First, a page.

Question about restructuring charges in radio and TV. When will we see savings?
Reynolds: They will all be in the results this year. Will pay back the $45 million charge this year.
Question from Jessica Reif Cohen at Merrill. Anything done to change the cost structure of the business at local stations?
Moonves: Stations were required to look at cost structure given economic weakness. Each station was assigned a task and they accomplished in a variety of ways. Some was done in personnel costs (firings) and some was addressed by new technology.
What is your view on the potential of an actors strike?
Moonves: The tone of these negotiations seems more cordial than the writers. we are optimistic we will ahve a deal before this contract runs out (in June) and we will avoid a strike.
Question to Sumner: what is going on in the pay TV market that allows both companies to have pay-TV channels
Sumner on CBS-Viacom competition: Each of these companies have obligation to follow their own strategic objectives and compete. I believe competiton is healthy. A large part of the press has missed the point. Les talks to me every day about his strategy. Phillippe (Viacom CEO Daumann) talks to me every day about his strategy–and I support both. People think there needs to a winner and a looser. Showtime’s strategy will work for CBS and Viacom’s strategy will work for Viacom. That is what I believe.
Moonves: Some of our film deals go through the end of 2010. We have spoken to other TV and movie companies and there is a large amount of product out there. It gives CBS the ability to add films to the library.
What’s the cost savings on “presentations” vs full show pilots?
Moonves: In a number of the cases, the presentations costs 50% of what a pilot would cost. Rather than a 10-day shoot, took key scenes for the presentation. You don’t necessarily need to see a full pilot before you put it on the air. We’ve saved “tens of millions of dollars” in the development process.
Do you need to acquire a cable network, like Weather Channel, to get retransmission leverage for CBS?
Moonves: We look at everything but don’t need to acquire anything. Says CBS is able to get retransmission payments from cable operators without a cable network in the portfolio.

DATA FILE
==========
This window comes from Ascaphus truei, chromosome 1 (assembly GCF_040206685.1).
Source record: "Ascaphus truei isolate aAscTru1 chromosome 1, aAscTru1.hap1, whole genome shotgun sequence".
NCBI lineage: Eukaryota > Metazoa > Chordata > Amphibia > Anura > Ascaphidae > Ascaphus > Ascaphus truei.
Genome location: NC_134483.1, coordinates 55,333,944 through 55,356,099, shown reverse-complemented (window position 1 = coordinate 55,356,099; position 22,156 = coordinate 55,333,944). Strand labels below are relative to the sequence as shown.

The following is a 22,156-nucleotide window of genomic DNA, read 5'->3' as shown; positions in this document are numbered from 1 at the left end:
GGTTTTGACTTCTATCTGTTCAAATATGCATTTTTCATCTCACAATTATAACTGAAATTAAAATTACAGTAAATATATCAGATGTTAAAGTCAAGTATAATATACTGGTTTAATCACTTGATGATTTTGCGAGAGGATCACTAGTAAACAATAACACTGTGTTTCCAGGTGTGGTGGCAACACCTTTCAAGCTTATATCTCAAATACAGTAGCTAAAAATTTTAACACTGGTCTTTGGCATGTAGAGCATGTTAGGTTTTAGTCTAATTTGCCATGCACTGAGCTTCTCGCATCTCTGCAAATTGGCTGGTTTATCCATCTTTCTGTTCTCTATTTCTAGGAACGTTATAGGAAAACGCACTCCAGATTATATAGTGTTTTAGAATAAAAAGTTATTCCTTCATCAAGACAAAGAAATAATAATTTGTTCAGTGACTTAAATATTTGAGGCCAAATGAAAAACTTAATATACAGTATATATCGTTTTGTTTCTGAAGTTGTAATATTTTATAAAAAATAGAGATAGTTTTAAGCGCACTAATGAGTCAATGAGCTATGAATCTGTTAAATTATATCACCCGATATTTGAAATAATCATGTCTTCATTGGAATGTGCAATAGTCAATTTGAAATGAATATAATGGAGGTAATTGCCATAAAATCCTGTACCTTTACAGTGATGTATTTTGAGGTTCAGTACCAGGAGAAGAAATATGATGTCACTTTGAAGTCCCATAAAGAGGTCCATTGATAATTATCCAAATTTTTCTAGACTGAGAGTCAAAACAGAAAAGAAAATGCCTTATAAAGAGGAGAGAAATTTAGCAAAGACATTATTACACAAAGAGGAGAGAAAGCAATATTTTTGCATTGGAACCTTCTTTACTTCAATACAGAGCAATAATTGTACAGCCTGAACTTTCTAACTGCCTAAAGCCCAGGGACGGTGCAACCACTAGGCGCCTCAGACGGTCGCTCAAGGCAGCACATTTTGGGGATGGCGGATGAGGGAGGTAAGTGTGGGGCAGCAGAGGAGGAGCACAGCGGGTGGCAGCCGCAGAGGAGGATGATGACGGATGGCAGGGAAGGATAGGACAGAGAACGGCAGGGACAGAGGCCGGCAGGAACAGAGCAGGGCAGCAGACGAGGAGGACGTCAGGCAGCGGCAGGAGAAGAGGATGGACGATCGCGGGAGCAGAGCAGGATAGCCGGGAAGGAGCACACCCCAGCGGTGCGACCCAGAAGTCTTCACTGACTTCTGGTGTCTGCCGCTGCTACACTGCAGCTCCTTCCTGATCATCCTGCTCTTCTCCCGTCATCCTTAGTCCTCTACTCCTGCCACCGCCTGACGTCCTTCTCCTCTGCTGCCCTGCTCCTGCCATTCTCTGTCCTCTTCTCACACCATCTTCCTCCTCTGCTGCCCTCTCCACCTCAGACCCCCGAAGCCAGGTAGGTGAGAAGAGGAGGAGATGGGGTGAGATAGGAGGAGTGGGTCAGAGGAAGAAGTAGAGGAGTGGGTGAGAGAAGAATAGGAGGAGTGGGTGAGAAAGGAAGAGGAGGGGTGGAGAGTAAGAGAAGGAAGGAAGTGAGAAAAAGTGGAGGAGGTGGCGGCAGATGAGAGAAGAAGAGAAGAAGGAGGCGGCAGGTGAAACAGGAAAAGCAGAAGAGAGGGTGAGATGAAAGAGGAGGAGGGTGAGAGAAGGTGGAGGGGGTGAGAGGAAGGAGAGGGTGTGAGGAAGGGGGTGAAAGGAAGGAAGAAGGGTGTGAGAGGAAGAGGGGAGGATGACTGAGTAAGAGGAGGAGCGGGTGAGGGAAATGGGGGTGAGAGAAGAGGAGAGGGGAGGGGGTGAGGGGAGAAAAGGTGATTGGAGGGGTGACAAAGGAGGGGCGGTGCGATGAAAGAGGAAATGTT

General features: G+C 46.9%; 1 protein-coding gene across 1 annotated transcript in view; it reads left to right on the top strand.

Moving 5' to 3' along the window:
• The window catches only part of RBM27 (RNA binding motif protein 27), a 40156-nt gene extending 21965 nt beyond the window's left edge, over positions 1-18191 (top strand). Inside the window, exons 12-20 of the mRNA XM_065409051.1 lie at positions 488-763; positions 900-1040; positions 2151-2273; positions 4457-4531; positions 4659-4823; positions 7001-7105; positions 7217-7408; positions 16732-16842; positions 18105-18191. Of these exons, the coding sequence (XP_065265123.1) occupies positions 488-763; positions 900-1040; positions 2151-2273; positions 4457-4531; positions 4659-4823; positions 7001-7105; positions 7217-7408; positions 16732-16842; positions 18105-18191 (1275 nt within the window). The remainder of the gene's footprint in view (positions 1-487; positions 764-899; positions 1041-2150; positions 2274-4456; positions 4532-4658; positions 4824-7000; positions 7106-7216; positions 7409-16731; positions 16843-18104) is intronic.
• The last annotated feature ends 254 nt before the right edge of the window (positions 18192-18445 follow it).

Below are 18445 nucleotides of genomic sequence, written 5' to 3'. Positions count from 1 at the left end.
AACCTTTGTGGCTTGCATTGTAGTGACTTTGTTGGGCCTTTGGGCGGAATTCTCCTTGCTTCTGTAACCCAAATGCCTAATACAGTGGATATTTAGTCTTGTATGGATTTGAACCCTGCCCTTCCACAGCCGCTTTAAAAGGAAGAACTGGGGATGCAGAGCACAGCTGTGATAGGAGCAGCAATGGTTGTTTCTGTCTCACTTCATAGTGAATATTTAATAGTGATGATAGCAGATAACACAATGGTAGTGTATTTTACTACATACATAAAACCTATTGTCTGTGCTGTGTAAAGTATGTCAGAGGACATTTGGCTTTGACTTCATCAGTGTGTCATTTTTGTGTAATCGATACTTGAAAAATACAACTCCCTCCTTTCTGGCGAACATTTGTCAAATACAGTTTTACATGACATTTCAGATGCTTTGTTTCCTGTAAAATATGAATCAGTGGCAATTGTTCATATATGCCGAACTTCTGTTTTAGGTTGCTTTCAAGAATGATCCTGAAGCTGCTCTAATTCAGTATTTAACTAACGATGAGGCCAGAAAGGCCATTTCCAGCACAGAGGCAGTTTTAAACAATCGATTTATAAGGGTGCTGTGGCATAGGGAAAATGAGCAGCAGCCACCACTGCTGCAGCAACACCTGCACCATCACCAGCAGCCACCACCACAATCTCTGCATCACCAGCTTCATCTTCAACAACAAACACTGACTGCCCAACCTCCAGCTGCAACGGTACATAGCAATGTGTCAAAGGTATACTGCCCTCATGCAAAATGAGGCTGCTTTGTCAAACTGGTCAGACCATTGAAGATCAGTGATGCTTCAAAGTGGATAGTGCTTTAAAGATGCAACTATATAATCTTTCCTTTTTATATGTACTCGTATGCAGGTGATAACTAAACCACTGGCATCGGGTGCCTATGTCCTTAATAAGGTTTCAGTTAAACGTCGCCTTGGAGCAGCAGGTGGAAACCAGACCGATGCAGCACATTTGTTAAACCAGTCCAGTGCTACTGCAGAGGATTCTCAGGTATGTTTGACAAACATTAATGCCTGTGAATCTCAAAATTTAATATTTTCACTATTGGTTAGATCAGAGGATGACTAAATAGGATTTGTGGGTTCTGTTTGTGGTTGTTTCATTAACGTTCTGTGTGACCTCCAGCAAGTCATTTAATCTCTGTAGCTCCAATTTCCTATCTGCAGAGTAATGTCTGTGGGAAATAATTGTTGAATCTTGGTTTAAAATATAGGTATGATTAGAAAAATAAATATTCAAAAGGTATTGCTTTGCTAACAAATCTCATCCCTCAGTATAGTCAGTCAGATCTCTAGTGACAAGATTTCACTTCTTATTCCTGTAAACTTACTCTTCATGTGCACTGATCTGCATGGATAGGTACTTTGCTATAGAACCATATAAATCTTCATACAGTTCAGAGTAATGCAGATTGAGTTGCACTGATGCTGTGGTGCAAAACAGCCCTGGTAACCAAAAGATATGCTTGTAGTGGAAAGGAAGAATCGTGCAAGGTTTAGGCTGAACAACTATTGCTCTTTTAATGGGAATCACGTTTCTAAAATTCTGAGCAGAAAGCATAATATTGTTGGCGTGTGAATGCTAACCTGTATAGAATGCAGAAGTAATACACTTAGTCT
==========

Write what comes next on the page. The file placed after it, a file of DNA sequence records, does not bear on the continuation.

Seeing any ad recession? Last quarter you said no recession, but how about now?
Reynolds: I’m not sure we are seeing a recession because we are still seeing growth. Advertisers are still going to the big networks and the broad media plays. It is slower, but “recession” indicates decline. We expect Q2 to build over last year. Says CBS is seeing slow growth but not negative growth.
How does CBS’s show development for the fall compare to your position last year?
Moonves: There are some who think the forced compressed nature of it may have produced better work. Or more urgent work. We will have more original product done before our announcement than anybody else. We will have a more organised idea of what’s going to be on this fall than some of our competitors.
Q1 results summary:
CBS turned in a respectable Q1, given the challenges. Revenues were flat with 2007 (when CBS had the Super Bowl) but beat expectations. Results were apparently not hurt terribly by plummeting TV ratings and the writers strike. TV revenue was up 1% y/y, but operating income from the TV unit was up 15%, reflecting lower costs from the strike — CBS wasn’t paying anyone to make new TV shows for much of the quarter. Outdoor was also up 7% y/y in the quarter, while radio was down 9% and publishing down 12%.
We’ll cover the 8:30 a.m. conference call live, and listen for colour on the advertising climate, the impact of the writers strike on the TV network, and Showtime losing its movie output deals and getting new competition from a Viacom-led pay-TV channel.
Revenue: $3.7 billion, about flat with 2007, but beating Wall Street’s $3.55 billion estimate.
EPS: $0.36, up 29% y/y vs $0.33 Street estimate
Operating Income: $720 million, up 10% from Q1 2007
Outlook: CBS expects operating income growth of 3%-5% from last year’s $2.73 billion in 2008.